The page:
View Full Version : S&W 60 Cylinder locks after firing - help?"

July 16, 2008, 09:17 AM
I recently purchased a used - but in EXCELLENT shape - 1978 SW Model 60.

After putting approx. 25-30 rounds of WWB 130gr. .38spl through it, the 5th round would bind up and not allow cocking/more than half trigger pull. Upon ejecting the rounds, it dry fired without issue and also did so with snap caps after getting home. The gun was clean as a whistle and all ejector rods, assemblies, etc have been checked.

I noticed that when I bought the gun, the yoke screw was not the proper screw, as I could not tighten it without it causing a "rub" when I opened/closed the cylinder. I have since ordered a proper yoke screw assembly and it should be here next week.

Any suggestions as to what it could be? Here's a pic for extra measure :cool:


July 16, 2008, 11:02 AM
Ejector rod tight?
I have seen a number of S&W revolvers that will lock up whenthe ejector rod backs out.

July 16, 2008, 11:07 AM
Have checked everything that has to do with the ejector assembly/function. I'm hoping that it's just the screw. But we'll see.

Any other thoughts?

James K
July 16, 2008, 02:22 PM
Measure the barrel-cylinder gap using a feeler gauge (auto stores have them). If it is less than .003", your cylinder is binding when it warms up. If that is the case, have a good gunsmith take a tad off the rear of the barrel (using a tool made for that, not a file) or return the gun to S&W.


July 16, 2008, 08:08 PM
On the crane question, my guess is that someone replaced the sideplate screws in the wrong holes, and the slightly longer one ended up in the crane position.

Jim is right (as usual) on the barrel/cylinder gap issue.

July 16, 2008, 09:02 PM
Actually, both screws are the exact same. Weird...

James K
July 17, 2008, 04:43 PM
Those guns have three nearly identical screws at the bottom of the sideplate. One has a flat head to clear the stock, it goes to the rear. The other two look identical but one has to be a tad shorter and/or have a slight flattening at the tip to allow the crane to swing out. If both act the same in the front position, see if you can tell where the screw is rubbing and remove a SMALL amount of metal at that point. Like one file stroke. Then try it. You should not have to use more than two file strokes.

Note that usually, just working the crane in and out will do the job without any filing at all.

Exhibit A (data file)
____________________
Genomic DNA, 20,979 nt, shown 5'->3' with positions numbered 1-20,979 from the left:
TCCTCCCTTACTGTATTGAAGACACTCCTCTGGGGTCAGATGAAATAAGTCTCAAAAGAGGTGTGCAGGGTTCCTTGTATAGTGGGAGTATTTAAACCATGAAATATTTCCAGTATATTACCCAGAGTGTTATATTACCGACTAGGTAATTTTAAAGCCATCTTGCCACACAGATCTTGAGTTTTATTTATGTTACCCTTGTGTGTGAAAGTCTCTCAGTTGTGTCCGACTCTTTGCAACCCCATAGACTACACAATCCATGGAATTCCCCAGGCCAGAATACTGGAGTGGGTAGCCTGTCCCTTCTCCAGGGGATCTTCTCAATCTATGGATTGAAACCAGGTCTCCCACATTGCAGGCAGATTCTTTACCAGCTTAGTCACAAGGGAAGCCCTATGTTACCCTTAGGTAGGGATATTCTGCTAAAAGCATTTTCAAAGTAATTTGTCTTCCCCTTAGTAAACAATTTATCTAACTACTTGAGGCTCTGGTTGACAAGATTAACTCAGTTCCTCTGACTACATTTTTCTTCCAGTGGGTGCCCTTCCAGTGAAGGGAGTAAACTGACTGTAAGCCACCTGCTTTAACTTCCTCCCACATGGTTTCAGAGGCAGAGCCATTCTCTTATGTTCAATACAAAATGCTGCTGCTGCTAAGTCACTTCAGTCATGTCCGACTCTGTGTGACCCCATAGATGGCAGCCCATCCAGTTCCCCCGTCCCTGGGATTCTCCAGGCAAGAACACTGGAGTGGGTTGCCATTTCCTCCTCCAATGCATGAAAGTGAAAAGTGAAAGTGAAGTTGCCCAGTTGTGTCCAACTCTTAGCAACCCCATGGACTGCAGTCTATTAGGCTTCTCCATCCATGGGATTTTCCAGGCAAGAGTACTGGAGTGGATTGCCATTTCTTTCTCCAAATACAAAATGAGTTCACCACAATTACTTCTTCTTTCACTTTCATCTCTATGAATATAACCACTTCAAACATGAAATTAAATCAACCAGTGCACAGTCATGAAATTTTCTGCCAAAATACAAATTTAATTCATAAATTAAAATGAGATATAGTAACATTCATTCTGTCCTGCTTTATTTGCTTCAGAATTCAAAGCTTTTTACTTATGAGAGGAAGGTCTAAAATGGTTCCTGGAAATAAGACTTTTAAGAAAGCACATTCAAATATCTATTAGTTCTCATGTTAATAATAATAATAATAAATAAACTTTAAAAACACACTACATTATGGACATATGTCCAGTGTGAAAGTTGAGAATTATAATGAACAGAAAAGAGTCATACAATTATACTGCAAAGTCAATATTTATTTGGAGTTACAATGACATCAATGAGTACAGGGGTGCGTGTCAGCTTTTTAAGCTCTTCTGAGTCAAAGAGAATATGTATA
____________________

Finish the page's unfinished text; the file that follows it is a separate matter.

July 17, 2008, 04:50 PM
I will check again tonight, but I am 99% certain that when I looked at them before, they were the exact same.

I purchased a yoke screw assembly from Brownells that has a tapered screw, glass bead, etc. Should have it by next week.

July 17, 2008, 06:15 PM
...when I looked at them...

Measure them with a dial caliper.

July 17, 2008, 06:50 PM
Just purchased a feeler gauge and ran the .004 and .003 through the gap (barrel/cylinder) and it's snug. Would this be the issue?


July 17, 2008, 07:49 PM
Did you check for protruding primer in the round that wouldn't rotate into firing position or round not fully seated into chamber? As the rounds rotate into firing position the recoil plate fits closer to the shell head than at other locations around the cylinder. A primer not fully seated or round not fully seated in chamber will block further rotation of the cylinder at that point, with symptoms just as you described.

James K
July 17, 2008, 10:36 PM
Hi, Ken,

Yes, I think that is too tight, .006" would be better. I think everything else has been eliminated as a possibility. If you want to confirm it, fire those 30 rounds slowly, allowing 5-10 minutes between cylinders.

Actually, in a small defense gun, it is pretty unlikely that you will ever fire 30 rounds in a row anywhere but a range, but for your own peace of mind you may want to correct the problem.

Hi, LHB1,

He is firing factory ammo, so I doubt a protruding primer would be a problem, or that a protruding primer would turn up at some specific interval.


July 18, 2008, 03:26 PM

Here's another thought - just by looking at the gun, the one thing that jumps out at me is that the gun has been modified. The red ramp in the front sight was never standard on the early model 60s, and this was a popular aftermarket mod in the 70s and 80s for guns that didn't come so equipped.

my point is, it appears to have been at some time in the hands of gunsmith, and it may be coming down to changes he made elsewhere to "slick up" the gun.